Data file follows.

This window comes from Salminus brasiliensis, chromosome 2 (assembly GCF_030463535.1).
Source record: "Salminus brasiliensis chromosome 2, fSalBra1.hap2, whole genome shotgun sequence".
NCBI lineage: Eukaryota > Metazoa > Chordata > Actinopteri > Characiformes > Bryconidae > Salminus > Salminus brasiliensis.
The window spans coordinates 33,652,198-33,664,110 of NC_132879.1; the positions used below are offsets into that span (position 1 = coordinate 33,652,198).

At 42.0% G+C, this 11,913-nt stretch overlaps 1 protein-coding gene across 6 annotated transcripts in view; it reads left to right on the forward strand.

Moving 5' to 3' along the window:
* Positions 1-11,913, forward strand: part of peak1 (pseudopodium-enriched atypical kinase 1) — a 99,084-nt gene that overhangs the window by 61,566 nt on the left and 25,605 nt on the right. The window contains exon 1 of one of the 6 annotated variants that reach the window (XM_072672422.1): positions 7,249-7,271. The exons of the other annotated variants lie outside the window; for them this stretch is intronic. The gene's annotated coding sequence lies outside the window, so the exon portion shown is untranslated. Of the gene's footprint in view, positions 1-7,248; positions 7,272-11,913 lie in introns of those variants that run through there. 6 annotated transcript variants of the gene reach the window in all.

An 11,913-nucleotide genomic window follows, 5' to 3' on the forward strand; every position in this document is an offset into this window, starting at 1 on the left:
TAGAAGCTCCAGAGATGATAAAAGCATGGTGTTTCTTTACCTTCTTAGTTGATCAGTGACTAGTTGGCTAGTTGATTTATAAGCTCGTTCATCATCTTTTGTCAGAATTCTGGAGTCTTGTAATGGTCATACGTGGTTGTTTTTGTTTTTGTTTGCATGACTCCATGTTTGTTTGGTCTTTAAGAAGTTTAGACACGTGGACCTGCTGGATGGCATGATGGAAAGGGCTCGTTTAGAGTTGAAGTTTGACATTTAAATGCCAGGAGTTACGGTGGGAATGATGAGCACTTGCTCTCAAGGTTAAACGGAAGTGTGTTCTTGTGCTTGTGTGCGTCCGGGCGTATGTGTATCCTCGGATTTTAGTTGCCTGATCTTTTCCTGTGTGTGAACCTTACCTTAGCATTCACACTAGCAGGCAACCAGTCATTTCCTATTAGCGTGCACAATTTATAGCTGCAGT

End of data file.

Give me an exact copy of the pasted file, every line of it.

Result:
This window comes from Salminus brasiliensis, chromosome 2 (assembly GCF_030463535.1).
Source record: "Salminus brasiliensis chromosome 2, fSalBra1.hap2, whole genome shotgun sequence".
NCBI lineage: Eukaryota > Metazoa > Chordata > Actinopteri > Characiformes > Bryconidae > Salminus > Salminus brasiliensis.
The window spans coordinates 33,652,198-33,664,110 of NC_132879.1; the positions used below are offsets into that span (position 1 = coordinate 33,652,198).

At 42.0% G+C, this 11,913-nt stretch overlaps 1 protein-coding gene across 6 annotated transcripts in view; it reads left to right on the forward strand.

Moving 5' to 3' along the window:
* Positions 1-11,913, forward strand: part of peak1 (pseudopodium-enriched atypical kinase 1) — a 99,084-nt gene that overhangs the window by 61,566 nt on the left and 25,605 nt on the right. The window contains exon 1 of one of the 6 annotated variants that reach the window (XM_072672422.1): positions 7,249-7,271. The exons of the other annotated variants lie outside the window; for them this stretch is intronic. The gene's annotated coding sequence lies outside the window, so the exon portion shown is untranslated. Of the gene's footprint in view, positions 1-7,248; positions 7,272-11,913 lie in introns of those variants that run through there. 6 annotated transcript variants of the gene reach the window in all.

An 11,913-nucleotide genomic window follows, 5' to 3' on the forward strand; every position in this document is an offset into this window, starting at 1 on the left:
TAGAAGCTCCAGAGATGATAAAAGCATGGTGTTTCTTTACCTTCTTAGTTGATCAGTGACTAGTTGGCTAGTTGATTTATAAGCTCGTTCATCATCTTTTGTCAGAATTCTGGAGTCTTGTAATGGTCATACGTGGTTGTTTTTGTTTTTGTTTGCATGACTCCATGTTTGTTTGGTCTTTAAGAAGTTTAGACACGTGGACCTGCTGGATGGCATGATGGAAAGGGCTCGTTTAGAGTTGAAGTTTGACATTTAAATGCCAGGAGTTACGGTGGGAATGATGAGCACTTGCTCTCAAGGTTAAACGGAAGTGTGTTCTTGTGCTTGTGTGCGTCCGGGCGTATGTGTATCCTCGGATTTTAGTTGCCTGATCTTTTCCTGTGTGTGAACCTTACCTTAGCATTCACACTAGCAGGCAACCAGTCATTTCCTATTAGCGTGCACAATTTATAGCTGCAGT